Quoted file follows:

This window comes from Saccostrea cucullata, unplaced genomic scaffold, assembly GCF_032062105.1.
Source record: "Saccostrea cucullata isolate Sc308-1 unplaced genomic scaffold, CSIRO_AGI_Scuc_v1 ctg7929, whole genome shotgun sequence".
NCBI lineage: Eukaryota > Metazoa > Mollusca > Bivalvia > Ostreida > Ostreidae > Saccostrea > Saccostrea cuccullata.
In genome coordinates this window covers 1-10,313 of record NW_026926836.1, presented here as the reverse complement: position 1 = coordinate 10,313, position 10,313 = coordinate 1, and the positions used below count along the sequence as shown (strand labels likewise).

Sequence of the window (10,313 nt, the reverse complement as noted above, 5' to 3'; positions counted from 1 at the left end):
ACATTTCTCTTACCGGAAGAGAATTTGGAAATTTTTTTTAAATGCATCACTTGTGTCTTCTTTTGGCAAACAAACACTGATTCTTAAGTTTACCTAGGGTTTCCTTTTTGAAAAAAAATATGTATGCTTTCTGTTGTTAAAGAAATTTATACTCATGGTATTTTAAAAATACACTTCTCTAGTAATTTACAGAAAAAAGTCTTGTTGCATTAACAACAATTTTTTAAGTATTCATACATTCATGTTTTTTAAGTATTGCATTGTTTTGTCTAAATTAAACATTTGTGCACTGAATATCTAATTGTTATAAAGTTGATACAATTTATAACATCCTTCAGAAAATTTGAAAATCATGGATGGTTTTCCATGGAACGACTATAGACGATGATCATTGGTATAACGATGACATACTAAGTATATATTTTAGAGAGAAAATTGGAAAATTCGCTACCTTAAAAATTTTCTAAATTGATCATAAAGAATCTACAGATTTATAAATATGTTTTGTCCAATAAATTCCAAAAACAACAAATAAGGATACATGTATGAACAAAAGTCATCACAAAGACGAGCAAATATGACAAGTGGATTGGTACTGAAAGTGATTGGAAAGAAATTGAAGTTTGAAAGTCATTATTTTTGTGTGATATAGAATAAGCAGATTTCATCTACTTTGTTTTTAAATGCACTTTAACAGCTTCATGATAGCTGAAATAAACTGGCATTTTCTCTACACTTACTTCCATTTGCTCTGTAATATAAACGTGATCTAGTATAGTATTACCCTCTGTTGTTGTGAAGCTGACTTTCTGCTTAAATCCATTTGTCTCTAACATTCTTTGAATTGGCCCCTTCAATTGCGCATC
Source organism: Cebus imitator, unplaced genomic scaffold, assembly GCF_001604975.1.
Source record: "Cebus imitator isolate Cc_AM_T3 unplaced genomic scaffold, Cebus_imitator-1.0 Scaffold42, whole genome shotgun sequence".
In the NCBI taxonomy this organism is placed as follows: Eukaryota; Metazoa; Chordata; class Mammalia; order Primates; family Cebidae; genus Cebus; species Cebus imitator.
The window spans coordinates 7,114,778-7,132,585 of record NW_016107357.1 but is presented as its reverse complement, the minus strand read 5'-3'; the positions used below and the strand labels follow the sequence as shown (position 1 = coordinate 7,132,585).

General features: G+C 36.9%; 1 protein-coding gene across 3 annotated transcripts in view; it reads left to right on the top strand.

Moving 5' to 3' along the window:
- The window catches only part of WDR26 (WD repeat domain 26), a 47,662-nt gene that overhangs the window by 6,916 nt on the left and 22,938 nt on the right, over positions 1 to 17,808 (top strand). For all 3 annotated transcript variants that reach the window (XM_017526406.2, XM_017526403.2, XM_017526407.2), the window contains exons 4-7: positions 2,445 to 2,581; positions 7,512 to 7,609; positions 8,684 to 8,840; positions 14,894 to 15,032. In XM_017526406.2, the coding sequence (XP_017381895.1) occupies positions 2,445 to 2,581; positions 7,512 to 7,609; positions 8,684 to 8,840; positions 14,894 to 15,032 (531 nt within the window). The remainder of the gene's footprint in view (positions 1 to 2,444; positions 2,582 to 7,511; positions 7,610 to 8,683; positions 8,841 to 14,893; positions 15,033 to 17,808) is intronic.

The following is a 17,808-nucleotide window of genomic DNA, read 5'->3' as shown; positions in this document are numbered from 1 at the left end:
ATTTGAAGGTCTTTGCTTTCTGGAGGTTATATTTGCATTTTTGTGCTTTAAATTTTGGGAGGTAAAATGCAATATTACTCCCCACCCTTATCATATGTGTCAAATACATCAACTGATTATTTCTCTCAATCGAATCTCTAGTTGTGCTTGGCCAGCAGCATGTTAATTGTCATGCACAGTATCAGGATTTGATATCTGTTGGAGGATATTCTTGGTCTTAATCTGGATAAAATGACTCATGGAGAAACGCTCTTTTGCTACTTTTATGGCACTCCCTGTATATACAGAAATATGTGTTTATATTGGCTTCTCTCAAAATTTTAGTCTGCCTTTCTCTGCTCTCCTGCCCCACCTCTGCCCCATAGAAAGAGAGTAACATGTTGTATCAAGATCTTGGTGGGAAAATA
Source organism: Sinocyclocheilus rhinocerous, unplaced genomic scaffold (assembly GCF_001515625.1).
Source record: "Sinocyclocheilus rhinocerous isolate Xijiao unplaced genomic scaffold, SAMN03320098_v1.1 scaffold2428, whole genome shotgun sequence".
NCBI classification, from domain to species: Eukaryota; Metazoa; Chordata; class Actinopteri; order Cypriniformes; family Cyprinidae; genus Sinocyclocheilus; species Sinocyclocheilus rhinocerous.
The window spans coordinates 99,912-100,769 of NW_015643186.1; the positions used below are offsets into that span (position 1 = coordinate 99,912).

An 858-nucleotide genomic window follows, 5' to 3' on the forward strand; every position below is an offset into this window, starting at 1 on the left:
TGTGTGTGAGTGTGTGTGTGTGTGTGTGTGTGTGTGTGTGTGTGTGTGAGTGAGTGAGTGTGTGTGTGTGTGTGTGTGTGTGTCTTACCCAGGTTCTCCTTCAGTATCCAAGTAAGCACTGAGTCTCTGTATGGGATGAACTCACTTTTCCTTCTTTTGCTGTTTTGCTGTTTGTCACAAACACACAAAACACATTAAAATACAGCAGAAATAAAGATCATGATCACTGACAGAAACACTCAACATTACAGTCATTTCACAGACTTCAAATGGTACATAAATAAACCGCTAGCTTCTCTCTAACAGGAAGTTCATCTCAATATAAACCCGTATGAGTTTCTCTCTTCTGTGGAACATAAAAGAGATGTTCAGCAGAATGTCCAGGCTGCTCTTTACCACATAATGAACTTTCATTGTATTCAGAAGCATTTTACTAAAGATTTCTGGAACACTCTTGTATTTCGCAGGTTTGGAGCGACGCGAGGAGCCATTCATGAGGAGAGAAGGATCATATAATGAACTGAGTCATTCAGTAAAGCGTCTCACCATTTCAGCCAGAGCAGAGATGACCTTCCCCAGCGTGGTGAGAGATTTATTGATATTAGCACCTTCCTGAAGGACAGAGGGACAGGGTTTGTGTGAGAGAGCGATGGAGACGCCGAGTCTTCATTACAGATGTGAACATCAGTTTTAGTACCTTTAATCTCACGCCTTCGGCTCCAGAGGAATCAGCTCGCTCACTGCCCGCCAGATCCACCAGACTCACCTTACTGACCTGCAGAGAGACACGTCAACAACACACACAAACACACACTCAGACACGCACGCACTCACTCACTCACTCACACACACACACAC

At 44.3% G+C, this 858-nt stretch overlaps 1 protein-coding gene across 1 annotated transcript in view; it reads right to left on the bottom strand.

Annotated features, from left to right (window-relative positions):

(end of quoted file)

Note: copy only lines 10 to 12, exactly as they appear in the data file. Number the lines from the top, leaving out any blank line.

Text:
The window spans coordinates 7,114,778-7,132,585 of record NW_016107357.1 but is presented as its reverse complement, the minus strand read 5'-3'; the positions used below and the strand labels follow the sequence as shown (position 1 = coordinate 7,132,585).

General features: G+C 36.9%; 1 protein-coding gene across 3 annotated transcripts in view; it reads left to right on the top strand.

Moving 5' to 3' along the window: